Wednesday, March 16, 2011

Are Michigan Farmers the Next Target?

The agriculture community enjoys a great deal of government support, so it only seems natural that the forces who have made a career on attacking the government would get around to farmers eventually. As we have seen time and time again, first it starts with a media campaign to discredit the group's importance to society... from the DNews this morning:

"Critics debate farms' impact on Michigan"

Title says it all, don't you think? The use of the word "critics" indicates that a number of people are being, well, critical, and more often than not the word is taken with negative connotations nowadays. Now, to lay out the groundwork to bring question to the reader's mind:

Michigan's farmers and the state department overseeing them champion agriculture as the state's second-largest industry, but federal statistics show it is closer to being the second smallest.

The issue has emerged as Gov. Rick Snyder, who was endorsed by the Michigan Farm Bureau, is targeting agriculture for more assistance and refers to it as the state's No. 2 industry.

Mention the state government. Mention the state government has implied "assistance". Pit the sides of the "debate" against each other; in this case, a study from MSU that encompasses all the side industries such as ethanol production, etc., vs. the federal statistics that don't take those things into account. Next, call upon the usual suspects to weigh in on the issue. In Michigan, that can only mean one thing.

Agriculture's No. 2 status "is definitely a myth," said James Hohman, a fiscal policy analyst with the Mackinac Center for Public Policy, a think tank in Midland.

"Agriculture is nowhere near as large as most Michigan industries," Hohman said. "You drive through the state, you see a lot of agriculture. But when you start adding it up, it doesn't account for as much as you might expect."

The debate about agriculture's economic punch may not change its status in Lansing.

"The agriculture lobby is pretty strong, and they have a fairly positive image," said John Truscott, president and principal of the Truscott Rossman public relations firm in Lansing. "I don't think reality would change their image much."

It's a myth. It's a myth that defies reality. Wow, didn't know that, did you? What a revelation. The surprising part is that the agriculture industry has definitely been an important constituency for the Republicans (and some Democrats too, but for the most part you think of rural areas as being a big part of the R base), and here is the right-wing blowing up the image. Is it possible that you would see the extremist forces start to split farmers off from herd? Sure. Just look at what is happening with the freshman teabaggers vs. the remnants of the old Republican guard on Capitol Hill. Why wouldn't they target this spending next?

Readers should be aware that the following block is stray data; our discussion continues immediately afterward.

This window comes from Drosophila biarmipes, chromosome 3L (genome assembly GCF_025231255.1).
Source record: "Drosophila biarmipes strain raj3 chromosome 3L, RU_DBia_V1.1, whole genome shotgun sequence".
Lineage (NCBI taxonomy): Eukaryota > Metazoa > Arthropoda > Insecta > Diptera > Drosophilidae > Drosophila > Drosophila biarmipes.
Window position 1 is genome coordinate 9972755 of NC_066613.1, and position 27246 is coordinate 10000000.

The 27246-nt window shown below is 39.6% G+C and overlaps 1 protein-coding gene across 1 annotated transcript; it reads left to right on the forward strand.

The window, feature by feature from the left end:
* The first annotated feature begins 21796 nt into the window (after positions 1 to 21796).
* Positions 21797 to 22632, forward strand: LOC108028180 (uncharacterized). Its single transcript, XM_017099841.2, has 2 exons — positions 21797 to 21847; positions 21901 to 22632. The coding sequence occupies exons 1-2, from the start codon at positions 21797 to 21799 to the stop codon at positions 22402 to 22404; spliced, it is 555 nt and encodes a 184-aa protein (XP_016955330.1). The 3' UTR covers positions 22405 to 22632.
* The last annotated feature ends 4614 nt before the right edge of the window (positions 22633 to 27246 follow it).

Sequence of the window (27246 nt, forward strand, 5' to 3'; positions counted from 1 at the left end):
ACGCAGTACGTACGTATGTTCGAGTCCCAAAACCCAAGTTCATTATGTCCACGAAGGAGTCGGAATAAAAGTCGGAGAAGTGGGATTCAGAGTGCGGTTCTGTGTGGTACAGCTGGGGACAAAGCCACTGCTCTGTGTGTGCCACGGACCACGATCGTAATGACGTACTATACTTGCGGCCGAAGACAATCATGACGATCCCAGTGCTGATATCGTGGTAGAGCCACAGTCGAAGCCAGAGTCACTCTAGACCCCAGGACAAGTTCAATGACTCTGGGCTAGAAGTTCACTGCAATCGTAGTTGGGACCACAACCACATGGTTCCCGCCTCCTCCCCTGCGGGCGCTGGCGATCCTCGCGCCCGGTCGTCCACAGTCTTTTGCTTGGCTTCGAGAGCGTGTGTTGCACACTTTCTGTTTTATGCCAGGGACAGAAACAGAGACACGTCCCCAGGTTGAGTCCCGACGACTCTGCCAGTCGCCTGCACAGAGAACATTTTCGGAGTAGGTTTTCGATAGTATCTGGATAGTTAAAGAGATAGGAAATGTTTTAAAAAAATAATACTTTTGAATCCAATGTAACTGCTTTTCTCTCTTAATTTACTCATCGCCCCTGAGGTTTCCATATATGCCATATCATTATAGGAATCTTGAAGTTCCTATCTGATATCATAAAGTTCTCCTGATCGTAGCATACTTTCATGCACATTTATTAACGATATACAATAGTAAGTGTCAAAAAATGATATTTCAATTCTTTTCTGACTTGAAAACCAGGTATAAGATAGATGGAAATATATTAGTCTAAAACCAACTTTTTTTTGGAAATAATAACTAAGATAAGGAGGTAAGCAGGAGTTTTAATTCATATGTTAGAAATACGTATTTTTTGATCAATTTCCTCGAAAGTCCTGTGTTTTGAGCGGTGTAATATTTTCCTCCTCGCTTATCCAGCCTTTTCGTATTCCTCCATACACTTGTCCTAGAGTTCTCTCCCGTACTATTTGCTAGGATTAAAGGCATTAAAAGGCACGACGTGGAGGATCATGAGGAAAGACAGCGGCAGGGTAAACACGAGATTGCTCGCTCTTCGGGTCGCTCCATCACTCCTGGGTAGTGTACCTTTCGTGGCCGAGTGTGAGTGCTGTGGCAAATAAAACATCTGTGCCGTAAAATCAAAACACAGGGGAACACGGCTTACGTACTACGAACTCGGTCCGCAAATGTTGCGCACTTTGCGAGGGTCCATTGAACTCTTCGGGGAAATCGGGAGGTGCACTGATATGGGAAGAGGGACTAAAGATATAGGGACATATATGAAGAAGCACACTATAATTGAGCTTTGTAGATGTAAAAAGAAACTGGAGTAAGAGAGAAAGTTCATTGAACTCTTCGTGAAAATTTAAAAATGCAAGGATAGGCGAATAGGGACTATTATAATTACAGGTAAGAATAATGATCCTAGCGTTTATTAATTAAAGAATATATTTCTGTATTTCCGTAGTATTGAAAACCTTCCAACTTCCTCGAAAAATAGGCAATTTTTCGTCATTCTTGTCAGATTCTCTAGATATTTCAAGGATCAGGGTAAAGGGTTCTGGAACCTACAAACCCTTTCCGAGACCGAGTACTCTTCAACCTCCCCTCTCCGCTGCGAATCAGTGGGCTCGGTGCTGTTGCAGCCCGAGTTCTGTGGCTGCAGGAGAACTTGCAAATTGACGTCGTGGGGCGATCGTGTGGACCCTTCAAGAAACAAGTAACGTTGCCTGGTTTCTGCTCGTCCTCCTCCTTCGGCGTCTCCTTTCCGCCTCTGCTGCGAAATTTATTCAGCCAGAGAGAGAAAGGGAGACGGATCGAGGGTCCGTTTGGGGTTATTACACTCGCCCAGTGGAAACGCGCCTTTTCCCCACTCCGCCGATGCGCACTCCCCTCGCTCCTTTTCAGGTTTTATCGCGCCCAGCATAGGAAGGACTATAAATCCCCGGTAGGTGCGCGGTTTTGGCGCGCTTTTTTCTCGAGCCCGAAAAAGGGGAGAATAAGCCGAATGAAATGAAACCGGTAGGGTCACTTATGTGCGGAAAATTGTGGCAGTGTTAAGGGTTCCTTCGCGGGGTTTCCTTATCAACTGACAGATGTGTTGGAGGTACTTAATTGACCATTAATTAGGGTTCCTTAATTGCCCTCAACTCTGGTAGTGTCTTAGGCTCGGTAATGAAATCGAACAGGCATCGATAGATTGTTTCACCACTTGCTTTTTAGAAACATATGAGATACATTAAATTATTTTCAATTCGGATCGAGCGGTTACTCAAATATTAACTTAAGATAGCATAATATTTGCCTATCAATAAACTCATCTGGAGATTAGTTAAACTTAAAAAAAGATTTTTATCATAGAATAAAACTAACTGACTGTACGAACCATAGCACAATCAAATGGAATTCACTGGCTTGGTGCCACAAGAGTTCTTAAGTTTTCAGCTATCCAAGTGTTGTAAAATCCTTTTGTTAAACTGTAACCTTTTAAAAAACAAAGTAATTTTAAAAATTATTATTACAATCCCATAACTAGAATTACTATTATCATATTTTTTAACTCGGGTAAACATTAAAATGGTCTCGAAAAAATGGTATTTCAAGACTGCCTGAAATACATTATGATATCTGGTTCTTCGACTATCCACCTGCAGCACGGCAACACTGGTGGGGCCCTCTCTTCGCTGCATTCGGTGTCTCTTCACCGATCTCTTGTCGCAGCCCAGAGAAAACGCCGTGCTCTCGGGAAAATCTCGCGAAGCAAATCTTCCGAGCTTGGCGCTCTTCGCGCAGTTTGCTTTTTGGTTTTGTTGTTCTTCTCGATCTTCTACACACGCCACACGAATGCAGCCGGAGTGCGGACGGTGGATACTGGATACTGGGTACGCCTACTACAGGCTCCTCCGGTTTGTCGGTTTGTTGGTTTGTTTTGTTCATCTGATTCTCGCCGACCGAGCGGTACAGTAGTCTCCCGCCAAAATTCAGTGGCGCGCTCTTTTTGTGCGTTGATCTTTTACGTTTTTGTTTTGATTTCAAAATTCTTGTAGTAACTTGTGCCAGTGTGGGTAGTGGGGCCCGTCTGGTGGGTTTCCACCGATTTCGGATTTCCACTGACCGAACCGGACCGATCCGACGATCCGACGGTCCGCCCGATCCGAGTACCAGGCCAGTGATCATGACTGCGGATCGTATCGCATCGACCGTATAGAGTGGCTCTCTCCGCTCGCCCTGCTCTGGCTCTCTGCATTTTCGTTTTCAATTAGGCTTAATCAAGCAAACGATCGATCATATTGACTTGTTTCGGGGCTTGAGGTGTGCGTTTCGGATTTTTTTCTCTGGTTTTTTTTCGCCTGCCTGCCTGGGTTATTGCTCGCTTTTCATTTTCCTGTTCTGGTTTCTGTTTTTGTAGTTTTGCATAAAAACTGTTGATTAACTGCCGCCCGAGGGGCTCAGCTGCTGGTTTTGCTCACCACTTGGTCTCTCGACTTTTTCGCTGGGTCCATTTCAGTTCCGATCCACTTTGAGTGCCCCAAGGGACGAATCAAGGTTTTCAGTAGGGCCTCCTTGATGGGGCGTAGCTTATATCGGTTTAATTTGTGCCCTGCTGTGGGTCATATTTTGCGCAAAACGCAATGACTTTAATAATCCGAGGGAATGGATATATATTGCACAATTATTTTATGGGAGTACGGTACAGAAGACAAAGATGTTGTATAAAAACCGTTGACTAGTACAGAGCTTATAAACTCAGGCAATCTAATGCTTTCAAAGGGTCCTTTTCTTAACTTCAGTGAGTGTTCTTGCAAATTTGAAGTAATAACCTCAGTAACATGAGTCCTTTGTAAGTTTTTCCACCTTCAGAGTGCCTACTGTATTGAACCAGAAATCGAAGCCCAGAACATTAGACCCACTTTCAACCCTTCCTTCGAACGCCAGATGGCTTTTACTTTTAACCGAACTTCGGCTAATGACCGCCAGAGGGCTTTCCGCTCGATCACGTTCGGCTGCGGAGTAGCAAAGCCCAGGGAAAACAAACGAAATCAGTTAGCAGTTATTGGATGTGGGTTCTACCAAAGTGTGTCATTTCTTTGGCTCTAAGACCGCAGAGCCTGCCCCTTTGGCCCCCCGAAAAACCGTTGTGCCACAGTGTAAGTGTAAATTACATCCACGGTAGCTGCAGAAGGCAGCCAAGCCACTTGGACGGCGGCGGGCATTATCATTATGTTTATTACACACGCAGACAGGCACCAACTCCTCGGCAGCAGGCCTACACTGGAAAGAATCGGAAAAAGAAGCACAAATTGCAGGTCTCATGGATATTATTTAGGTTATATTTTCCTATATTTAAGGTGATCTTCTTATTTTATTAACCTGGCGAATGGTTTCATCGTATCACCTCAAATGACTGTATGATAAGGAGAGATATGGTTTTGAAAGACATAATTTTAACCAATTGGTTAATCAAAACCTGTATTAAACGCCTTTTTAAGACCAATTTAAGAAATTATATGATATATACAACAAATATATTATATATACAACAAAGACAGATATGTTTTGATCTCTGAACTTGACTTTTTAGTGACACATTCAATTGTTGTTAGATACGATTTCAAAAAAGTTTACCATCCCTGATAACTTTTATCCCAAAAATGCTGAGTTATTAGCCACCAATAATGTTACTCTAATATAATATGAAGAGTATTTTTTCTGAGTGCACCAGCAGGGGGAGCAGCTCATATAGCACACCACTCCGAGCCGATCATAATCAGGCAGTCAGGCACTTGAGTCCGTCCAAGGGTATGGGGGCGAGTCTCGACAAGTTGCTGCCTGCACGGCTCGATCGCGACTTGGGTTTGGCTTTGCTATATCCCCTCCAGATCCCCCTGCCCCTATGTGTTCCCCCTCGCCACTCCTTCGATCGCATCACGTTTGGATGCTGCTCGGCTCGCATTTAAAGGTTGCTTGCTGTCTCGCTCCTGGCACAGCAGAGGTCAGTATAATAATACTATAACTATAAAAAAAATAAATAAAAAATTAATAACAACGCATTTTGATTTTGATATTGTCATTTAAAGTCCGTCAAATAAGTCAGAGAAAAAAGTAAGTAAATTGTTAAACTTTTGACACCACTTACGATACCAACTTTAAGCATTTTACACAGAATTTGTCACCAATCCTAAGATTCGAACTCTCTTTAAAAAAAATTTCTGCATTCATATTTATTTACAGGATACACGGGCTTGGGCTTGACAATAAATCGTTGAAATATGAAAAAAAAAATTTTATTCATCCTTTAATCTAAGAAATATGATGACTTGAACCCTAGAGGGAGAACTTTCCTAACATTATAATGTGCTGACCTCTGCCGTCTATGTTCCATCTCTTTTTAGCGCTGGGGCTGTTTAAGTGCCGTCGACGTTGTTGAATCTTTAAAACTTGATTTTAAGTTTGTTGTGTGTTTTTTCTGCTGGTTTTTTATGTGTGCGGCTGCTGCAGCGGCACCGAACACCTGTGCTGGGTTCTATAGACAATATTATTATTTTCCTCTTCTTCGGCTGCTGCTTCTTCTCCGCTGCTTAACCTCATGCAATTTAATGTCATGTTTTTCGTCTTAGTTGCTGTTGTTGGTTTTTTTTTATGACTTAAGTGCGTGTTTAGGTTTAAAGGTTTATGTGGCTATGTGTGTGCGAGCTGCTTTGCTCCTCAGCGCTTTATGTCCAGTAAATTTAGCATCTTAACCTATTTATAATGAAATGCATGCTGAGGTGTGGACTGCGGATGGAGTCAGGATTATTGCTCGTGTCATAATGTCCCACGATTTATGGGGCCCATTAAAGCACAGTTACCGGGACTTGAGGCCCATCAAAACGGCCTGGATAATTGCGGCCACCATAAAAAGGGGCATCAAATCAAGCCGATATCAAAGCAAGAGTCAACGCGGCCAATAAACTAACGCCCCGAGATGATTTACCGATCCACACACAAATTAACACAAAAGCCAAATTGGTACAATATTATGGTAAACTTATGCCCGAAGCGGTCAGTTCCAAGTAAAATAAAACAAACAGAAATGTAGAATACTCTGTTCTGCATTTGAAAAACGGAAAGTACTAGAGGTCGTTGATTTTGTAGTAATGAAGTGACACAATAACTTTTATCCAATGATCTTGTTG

The article follows the traditional "he said, she said, he said" style. First we hear from the Mac Center, then we hear from the state and MSU with a rebuttal and explanation, and then we instantly segue back into a paragraph that instills more doubt by showing that Ohio and Indiana use different stats. Who knows what to think. And then, we are right back to the Mac Center, with a side order of the paid economists at the Anderson Group, who lean more right than not. Just to drive home the point.

But critics say agricultural advocates rely on a statistical approach that inflates the numbers.

"Not being specific about what industry is being discussed is a source of the confusion," said Hohman of the Mackinac Center. "The people that use the study are not careful in reporting the findings."

Scott Watkins, a senior consultant with Anderson Economic Group in East Lansing, said the federal statistics encompass most aspects of agriculture. The category also covers forestry, fishing, and hunting, which are not traditionally associated with farming.

The fact that the MSU study also measures portions of other industries such as transportation and manufacturing is "fairly misleading," he said.

Kind of settles the "debate" right there, doesn't it? The story ends with the Mac Center agreeing that agriculture has been a "bright spot" in the Michigan economy, "but it's just not that big of a bright spot".

It only follows that they don't need any government "assistance" then, right? Case closed.

First the came for the poor, then they came for the public employees... we will see if the heat starts to turn up on the farmers next. In the meantime, watch for that pattern in any argument surrounding government spending; negative, rebuttal, stronger negative that reiterates the first point. It's a classic tactic when it comes to the "fair and balanced" crowd.